Critical Race Theory is a hustle

Whenever someone asks me about critical race theory, that statistic comes to mind. What’s the priority, teaching math and reading, or turning elementary schools into social-justice boot camps?

Given that black and Hispanic students are more likely to be lagging academically, it’s a question that anyone professing to care deeply about social inequality might consider. Learning gaps manifest themselves in all kinds of ways later in life, from unemployment rates and income levels to the likelihood of teenage pregnancy, substance abuse and involvement with the criminal-justice system. Our jails and prisons already have too many woke illiterates...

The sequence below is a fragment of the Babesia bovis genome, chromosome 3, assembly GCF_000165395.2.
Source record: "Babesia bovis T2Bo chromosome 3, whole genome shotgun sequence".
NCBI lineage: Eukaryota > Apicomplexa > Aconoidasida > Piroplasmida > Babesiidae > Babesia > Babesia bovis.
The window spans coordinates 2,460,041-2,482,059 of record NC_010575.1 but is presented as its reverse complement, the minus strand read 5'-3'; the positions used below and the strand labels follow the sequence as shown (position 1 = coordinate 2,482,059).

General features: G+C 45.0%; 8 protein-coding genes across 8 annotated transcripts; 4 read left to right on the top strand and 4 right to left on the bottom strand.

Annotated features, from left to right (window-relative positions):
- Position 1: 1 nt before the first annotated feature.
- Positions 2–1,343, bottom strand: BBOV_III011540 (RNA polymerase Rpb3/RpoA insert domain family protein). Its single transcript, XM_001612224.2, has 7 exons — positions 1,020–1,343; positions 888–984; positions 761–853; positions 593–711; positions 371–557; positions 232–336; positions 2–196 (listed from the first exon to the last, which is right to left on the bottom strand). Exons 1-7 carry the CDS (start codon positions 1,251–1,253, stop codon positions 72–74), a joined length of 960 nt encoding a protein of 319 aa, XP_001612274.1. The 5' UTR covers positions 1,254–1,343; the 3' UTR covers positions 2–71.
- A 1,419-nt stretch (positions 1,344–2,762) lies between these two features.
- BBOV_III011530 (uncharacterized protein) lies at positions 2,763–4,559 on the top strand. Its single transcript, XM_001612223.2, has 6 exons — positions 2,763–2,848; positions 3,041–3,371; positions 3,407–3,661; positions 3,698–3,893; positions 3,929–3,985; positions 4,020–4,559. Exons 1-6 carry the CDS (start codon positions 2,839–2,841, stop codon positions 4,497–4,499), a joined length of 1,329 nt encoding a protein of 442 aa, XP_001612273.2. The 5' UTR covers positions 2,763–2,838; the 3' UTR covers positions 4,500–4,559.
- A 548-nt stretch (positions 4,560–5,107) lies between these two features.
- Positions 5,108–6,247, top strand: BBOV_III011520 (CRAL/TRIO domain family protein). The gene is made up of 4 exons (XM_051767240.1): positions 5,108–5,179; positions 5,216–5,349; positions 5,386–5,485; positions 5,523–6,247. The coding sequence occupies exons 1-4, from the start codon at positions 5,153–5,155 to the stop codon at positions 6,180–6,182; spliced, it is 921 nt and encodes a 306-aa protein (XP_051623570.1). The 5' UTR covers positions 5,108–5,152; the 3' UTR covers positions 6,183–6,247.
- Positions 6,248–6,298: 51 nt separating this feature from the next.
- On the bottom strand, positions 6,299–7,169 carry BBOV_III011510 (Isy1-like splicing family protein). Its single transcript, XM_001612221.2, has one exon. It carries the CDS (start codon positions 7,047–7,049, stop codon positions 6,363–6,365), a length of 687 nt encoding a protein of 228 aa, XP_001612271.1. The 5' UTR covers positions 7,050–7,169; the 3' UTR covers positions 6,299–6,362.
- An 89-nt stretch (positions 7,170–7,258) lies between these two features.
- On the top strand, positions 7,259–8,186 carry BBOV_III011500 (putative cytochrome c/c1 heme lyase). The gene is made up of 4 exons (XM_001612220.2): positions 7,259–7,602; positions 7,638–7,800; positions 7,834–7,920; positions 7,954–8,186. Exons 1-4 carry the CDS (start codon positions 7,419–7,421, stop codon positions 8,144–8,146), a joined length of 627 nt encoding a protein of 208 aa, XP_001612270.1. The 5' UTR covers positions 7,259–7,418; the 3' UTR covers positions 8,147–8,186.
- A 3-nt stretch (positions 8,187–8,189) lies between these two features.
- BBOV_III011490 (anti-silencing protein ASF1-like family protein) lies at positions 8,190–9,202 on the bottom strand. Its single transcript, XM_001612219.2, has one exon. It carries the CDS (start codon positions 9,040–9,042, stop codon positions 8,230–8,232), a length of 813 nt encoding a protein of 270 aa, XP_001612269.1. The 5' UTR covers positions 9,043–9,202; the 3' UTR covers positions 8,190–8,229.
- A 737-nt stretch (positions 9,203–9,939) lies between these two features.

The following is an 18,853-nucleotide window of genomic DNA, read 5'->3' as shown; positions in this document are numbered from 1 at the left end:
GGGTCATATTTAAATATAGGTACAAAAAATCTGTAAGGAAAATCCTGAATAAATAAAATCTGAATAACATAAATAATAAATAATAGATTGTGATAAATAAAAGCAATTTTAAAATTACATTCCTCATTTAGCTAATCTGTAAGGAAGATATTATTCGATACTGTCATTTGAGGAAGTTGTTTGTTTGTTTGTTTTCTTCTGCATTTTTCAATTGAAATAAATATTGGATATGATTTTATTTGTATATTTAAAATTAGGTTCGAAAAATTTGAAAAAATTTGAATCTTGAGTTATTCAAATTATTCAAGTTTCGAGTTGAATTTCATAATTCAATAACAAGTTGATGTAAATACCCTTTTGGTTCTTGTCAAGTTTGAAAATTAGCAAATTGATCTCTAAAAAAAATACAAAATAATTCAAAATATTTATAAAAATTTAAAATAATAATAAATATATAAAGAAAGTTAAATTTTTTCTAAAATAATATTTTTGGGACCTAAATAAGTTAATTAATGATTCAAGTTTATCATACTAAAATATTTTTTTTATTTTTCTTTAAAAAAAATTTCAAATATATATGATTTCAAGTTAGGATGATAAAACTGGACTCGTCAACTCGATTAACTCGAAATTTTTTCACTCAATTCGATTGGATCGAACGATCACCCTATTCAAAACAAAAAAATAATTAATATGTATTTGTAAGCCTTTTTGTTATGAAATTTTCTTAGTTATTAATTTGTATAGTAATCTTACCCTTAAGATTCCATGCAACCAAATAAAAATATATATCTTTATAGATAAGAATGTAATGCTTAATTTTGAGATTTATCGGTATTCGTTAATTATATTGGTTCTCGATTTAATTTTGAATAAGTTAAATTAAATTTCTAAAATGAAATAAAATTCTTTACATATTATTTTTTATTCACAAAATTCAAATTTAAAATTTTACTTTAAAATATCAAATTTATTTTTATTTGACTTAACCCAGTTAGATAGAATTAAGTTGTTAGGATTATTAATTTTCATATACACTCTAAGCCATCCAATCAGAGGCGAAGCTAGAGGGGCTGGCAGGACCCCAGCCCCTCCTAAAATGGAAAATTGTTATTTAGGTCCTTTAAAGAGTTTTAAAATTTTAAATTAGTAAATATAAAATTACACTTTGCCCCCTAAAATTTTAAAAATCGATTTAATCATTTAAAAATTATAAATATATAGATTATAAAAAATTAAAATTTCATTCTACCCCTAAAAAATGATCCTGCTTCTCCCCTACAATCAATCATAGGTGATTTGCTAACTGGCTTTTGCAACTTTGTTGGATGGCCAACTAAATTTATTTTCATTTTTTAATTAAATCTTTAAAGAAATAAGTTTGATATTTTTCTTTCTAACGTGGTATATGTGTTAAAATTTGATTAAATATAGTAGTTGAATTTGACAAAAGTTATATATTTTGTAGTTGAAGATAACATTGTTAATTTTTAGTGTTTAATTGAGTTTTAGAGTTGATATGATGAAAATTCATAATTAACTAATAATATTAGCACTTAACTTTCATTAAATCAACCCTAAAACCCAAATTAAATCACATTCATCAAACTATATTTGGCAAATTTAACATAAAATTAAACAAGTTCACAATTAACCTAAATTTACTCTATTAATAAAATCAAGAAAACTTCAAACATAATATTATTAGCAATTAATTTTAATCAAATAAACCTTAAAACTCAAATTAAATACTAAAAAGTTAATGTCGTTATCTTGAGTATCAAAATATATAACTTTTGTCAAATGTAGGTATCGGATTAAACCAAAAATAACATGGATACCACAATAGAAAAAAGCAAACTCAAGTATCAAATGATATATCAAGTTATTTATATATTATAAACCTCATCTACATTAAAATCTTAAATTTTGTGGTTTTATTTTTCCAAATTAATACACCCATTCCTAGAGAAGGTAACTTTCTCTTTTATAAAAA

And while Mr. Kendi is using trendier language—“antiracism,” “implicit bias,” etc.—critical race theory amounts to little more than a fancy argument for affirmative action, and always has. The theory comes out of the legal academy, and early proponents argued that race, ethnicity and gender should be used as academic credentials in hiring and promoting professors. It’s less a serious academic discipline than a hustle. It posits that racial inequality today is the sole fault of whites and the sole responsibility of whites to solve—through racial preferences for blacks. It’s employed by elites primarily for the benefit of elites, though in the name of helping the underprivileged. Ultimately, it’s about blaming your problems on other people—based on their race—which might be the last thing we should be teaching our children.